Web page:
Redbubble : Targeting a Worldwide Artist Crowd

A 10 year effort to foster a worldwide on-demand artist marketplace and community

Redbubble (RB) was born in 2006 in Melbourne, Australia with the mission of giving independent artists a new way to sell their creations and be part of a worldwide reaching community. It functions as an online marketplace for print on-demand products based on user submitted artwork. The artists submit their art digitally and through a network of third party fulfillers utilizing leading edge capabilities to produce the products (including 3D printing capabilities).  After they have been ordered by the customer in a print‑on‑demand model, the fulfillers arrange for their delivery to the customer. As of February 2017, the company had 15 fulfillers producing and distributing 62 different types products (including mugs, phone cases prints, T-shirts, hoodies, cushions, duvet covers, leggings, skirts and scarfs etc…) in 23 countries, the United States (65% of TGV), UK (14.5 of TGV) and Europe (12%) being the leading regions.

Redbubble became public in May 2016 (ASX:RBL) and is one of the few truly global e-commerce companies to be listed in Australia with more than 94% of revenues from outside Australia.

Artists Incentivization

Redbubble Art (1)


“The beauty of Redbubble for artists, unlike Etsy, is the repetition of sales of one design. Redbubble also has no inventory risk … and the cashflow model means that it receives payment upfront and then allocates revenue to artists and the outsourced manufacturers.”

(Robert Bruce/ Acorn Capital)

Artists using RB, especially those using RB as their primary platform and source of income, will promote their art. Perhaps their reach is insignificant on an individual scale, but promoting work done by the thousands of artists using RB has a substantial scalable effect. Furthermore, the website gives consumers the opportunity to comment on works of arts, contact the artist directly and also follow the artists, this mean RB also acts as a social media platform.
The idea of Redbubble as a dedicated artist community greatly incentivizes its users to participate, especially for artists. The website is quickly expanding to different language markets and offers the potential to wildly grow on an international scale, reaching many more communities in the world then if the website only presented itself in English.

The crowd effect therefore works internally, artists attracting other artists, mostly online but also offline as RD has started creating artist residency programs in Australia and the U.S. as well as externally as users post feedback, link with artists and can follow them inside or outside of the RD platform.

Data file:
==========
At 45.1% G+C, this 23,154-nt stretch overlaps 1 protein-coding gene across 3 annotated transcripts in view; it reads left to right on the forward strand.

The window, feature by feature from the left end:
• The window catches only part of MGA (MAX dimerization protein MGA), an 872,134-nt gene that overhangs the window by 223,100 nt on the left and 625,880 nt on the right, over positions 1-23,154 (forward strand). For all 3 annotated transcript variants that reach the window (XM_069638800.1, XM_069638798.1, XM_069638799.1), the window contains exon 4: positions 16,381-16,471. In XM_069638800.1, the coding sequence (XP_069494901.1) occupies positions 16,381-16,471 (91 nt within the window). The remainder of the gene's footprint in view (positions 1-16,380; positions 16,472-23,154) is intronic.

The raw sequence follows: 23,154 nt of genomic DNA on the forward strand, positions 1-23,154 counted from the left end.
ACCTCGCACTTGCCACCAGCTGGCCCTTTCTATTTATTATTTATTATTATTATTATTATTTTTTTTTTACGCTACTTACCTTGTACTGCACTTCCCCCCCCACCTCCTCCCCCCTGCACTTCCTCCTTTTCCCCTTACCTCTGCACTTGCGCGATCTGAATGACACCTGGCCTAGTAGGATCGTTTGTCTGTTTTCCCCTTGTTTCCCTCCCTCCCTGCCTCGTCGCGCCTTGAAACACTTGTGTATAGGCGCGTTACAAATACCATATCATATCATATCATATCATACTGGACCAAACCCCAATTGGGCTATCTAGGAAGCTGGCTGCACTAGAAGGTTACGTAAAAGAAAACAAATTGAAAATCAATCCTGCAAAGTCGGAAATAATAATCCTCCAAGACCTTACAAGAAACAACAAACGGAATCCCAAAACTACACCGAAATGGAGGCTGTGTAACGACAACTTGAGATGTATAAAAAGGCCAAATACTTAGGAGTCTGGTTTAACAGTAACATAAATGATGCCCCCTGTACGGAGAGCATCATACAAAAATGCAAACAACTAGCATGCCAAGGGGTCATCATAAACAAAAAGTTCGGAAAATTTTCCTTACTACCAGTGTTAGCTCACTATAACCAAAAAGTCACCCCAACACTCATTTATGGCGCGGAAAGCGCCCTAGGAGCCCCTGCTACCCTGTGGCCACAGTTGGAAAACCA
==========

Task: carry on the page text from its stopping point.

According to company’s data, referrals from other artists are the largest sources of artist acquisition: on average 33%, ahead of Google Search referrals (between 29% and 33% depending on artist earnings segmentation), social media 17% and blogs 12%. RD’s artist acquisition is entirely from free sources.

Based on the chart below, RD is able to augment through its different network incentives the share of repeat customers:

Source: Redbubble Investor Presentation, March 14, 2017


Value Creation

The company offers free membership to artists who maintain the copyrights to their work, regulate their own prices, and decide which products may display their images. The company operates on a positive cash cycle as it first receives payment from the customer and then only pays the payment platform, the artist (about 15% on average commission) the fulfillers (50% on average) and the sales tax.

Today, the company connect over 400,000 artists and designers across the planet, offering 11 million works, with millions of passionate fans allowing for “a brave new world of self-expression”.


Growth and Challenges


Source: Redbubble Investor Presentation, March 14, 2017


The growth of the company has been subdued at its beginning but has definitively been more robust in the past two years. Challenges will come from competition (ETSY, for example, has a market capitalization of $1.7 billion compared to $178 million for RD) and from the company’s curation strategy. Platform Revolution authors evoke that “as a rule it is desirable to have users participate in shaping the systems that govern them”.  Although RD has constructed its platform to foster user feedback at many levels, repeated instances of controversial material and trademark infringement will have to be addressed in a more systematic (i.e. algorithmic based) as the company continues to expand its worldwide reach.


(1) Can be found at:


Platform Revolution by Geoffrey G. Parker Marshall W. Van Alstyne and Sangeet Paul Choudary




De Correspondent: member-based journalism


Vine: Short Lived Video, and Fame

Student comments on Redbubble : Targeting a Worldwide Artist Crowd

  1. Great post! I had never heard of Redbubble, but they have a great set of products on their site. Aside from the competition risk that platforms with large existing user and artist bases, it seems to me that RB risks also having a not fully coherent aesthetic. This could prove to be a strength because they appeal to a broad base, but it also makes them more vulnerable to platforms that have honed in on their user’s aesthetic preferences, such as Threadless or Etsy.

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